Will the new IR35 tax rules affect your practice?
UPDATE: The Government has announced that the Extension to IR35, as detailed below, will be postponed until 6th April 2021.
Are you a dentist practicing as a limited company? If so, you need to be aware of the IR35 tax rule and what the implications could be for your practice.
The Intermediaries Legislation (IR35) was introduced in 2000 to remove the tax advantages of providing services via a limited company, for individuals who are not truly in business on their own account. It placed the obligation on the ‘intermediary’, the worker’s personal service company, to determine the ‘worker’s’ tax status.
However, in April 2020 IR35 will be amended, and the obligation to determine the tax status of ‘workers’ will now lie with the ‘client’; the person offering the work to the limited company.
What does this mean for your dental practice?
In private practice many dentists work via a limited company to ensure tax savings. This means the rules could apply in private practices. However, the new rules will only apply if you are not a ‘small company’. A small company is deemed to have two or more of the following:
- An annual turnover not exceeding £10.2m; or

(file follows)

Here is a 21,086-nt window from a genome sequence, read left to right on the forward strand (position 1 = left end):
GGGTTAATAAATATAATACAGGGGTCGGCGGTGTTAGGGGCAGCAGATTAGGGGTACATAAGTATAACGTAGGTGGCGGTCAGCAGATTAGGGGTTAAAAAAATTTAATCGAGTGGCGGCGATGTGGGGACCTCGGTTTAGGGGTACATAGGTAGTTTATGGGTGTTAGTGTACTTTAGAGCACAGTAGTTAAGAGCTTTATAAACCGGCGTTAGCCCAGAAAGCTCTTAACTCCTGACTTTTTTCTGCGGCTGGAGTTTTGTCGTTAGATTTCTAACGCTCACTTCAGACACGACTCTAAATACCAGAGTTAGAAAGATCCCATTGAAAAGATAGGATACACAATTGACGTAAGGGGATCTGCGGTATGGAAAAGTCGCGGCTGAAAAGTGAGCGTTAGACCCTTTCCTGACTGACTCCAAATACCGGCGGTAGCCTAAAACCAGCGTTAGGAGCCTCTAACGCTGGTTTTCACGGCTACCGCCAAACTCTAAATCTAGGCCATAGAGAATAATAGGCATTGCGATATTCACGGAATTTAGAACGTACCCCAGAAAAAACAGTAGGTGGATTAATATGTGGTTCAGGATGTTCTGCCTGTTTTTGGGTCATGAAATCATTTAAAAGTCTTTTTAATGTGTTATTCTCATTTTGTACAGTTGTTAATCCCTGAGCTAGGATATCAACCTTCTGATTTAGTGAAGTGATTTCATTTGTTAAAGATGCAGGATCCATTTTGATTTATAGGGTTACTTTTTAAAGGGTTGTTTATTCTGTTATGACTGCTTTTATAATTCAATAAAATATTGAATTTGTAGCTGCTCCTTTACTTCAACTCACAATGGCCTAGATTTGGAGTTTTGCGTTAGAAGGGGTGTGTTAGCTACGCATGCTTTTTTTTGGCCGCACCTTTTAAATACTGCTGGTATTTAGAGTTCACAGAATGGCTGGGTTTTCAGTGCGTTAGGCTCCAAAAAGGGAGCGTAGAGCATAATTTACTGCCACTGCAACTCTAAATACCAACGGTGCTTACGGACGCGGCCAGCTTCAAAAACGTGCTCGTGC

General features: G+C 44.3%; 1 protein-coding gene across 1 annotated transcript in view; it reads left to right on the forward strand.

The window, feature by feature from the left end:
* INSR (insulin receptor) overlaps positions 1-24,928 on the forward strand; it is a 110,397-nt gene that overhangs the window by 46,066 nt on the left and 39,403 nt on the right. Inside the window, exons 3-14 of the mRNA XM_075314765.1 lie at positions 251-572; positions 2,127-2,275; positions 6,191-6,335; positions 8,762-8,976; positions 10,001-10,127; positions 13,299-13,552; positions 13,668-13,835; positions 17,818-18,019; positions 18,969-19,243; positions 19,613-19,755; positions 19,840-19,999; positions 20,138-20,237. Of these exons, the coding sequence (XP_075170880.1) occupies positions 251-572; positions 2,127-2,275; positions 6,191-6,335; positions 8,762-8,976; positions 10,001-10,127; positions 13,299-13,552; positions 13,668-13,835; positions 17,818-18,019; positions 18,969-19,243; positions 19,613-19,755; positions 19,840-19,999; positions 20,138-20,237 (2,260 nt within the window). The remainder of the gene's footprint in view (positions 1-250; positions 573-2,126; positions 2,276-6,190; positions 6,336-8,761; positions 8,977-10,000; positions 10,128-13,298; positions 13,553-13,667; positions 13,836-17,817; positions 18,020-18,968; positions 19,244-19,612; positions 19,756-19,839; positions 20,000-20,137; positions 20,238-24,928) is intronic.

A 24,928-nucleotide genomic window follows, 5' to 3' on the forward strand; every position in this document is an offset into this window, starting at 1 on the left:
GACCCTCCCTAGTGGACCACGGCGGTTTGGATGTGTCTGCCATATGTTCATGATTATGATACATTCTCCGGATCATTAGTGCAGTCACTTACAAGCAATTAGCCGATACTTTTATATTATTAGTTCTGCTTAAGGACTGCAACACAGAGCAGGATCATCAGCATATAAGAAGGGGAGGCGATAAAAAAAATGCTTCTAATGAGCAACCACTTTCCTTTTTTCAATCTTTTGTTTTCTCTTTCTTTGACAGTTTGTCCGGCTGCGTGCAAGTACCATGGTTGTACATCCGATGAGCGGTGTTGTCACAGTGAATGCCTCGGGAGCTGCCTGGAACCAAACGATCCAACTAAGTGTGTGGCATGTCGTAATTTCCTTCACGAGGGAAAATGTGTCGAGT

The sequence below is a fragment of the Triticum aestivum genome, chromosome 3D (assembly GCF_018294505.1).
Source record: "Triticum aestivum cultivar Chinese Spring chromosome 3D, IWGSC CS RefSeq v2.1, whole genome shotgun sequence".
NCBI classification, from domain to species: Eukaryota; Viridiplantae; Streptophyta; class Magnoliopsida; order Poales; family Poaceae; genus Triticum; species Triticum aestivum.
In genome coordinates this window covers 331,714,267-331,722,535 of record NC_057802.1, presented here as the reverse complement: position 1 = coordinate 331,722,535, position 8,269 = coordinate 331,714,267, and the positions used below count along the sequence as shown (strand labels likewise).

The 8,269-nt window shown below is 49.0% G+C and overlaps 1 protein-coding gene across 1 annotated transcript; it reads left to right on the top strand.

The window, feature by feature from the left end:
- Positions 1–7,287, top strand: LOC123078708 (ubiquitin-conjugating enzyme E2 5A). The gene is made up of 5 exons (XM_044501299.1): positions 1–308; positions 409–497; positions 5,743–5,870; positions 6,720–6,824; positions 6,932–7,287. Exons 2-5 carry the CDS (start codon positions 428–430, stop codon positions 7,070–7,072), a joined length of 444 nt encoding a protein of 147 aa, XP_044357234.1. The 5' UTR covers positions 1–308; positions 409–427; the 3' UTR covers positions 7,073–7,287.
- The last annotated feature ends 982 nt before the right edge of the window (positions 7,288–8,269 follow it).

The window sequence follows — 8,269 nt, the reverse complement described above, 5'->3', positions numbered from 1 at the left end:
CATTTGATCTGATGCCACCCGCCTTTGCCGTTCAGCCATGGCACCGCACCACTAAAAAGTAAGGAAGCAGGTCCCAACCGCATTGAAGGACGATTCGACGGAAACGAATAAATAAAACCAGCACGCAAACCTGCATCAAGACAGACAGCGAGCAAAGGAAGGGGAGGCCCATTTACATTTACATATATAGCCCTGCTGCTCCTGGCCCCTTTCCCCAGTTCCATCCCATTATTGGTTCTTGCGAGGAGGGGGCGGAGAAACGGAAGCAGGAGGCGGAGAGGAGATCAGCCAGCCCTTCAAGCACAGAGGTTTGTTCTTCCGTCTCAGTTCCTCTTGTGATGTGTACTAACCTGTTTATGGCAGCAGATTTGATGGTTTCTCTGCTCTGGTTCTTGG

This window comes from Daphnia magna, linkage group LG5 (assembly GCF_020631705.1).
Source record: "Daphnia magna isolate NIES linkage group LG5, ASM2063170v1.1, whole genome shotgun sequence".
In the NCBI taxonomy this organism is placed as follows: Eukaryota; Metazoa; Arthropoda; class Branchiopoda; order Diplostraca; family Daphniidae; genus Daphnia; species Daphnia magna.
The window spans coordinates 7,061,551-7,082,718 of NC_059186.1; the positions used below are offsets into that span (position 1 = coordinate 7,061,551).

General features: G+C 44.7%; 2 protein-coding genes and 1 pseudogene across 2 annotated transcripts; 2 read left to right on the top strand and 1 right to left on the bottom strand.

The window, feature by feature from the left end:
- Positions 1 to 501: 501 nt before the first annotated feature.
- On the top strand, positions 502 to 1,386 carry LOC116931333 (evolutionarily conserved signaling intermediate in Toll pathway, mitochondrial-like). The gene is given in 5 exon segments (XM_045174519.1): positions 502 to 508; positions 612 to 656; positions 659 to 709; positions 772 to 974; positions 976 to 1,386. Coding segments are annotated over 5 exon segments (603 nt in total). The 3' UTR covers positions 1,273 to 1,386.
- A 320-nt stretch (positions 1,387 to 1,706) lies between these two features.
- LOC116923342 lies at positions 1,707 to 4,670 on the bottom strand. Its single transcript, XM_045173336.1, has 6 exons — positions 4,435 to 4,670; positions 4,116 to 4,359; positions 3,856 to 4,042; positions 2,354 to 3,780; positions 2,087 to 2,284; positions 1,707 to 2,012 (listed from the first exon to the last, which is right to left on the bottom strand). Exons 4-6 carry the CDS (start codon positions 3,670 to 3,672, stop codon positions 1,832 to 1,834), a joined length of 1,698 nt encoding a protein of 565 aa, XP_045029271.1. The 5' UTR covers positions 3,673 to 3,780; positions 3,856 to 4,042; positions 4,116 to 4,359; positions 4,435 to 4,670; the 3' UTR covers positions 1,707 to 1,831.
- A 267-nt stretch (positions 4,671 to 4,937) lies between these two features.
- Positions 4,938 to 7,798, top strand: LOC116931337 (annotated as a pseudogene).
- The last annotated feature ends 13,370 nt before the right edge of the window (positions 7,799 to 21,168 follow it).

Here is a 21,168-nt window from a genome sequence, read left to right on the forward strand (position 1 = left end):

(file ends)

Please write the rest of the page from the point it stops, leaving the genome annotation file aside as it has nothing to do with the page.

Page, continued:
- A balance sheet total not exceeding £5.1m; or
- An average over a year of no more than 50 employees
Most practices will fall within these parameters and so fall outside IR35. However, if your practice does not, then from 6th April 2020 you will need to determine the tax status of any dentist engaged by you via a limited company. Smaller businesses should also be aware that it is possible that these changes will be rolled out universally if they prove successful in combating tax avoidance at larger companies.
How do you determine tax status?
First, you will need to determine what terms a hypothetical contract between you and the dentist might contain. Then apply the employment status tests to those terms and decide if the dentist is employed or self-employed. HMRC do not recognise ‘worker status’ and so someone is either employed or truly self-employed. Given the raft of tribunal decisions on this topic in recent years, it is likely dentists will be deemed employed.
Once a decision has been made it is your responsibility to notify the parties. If you determine tax is payable, you will need to deduct tax and NI from the dentist’s fees. If you fail to take ‘reasonable care’ when making the tax determination, you will be liable to pay tax and NI.
If you are caught by the changes to IR35, give us a call (0207 388 1658) or drop us an email (email@example.com) to discuss how we can assist you in making the correct determination and notifying the relevant parties of the decision.
Please note that the information contained in this article was correct at the time of writing. There may have been updates to the law since the article was written which may affect the information and advice given therein.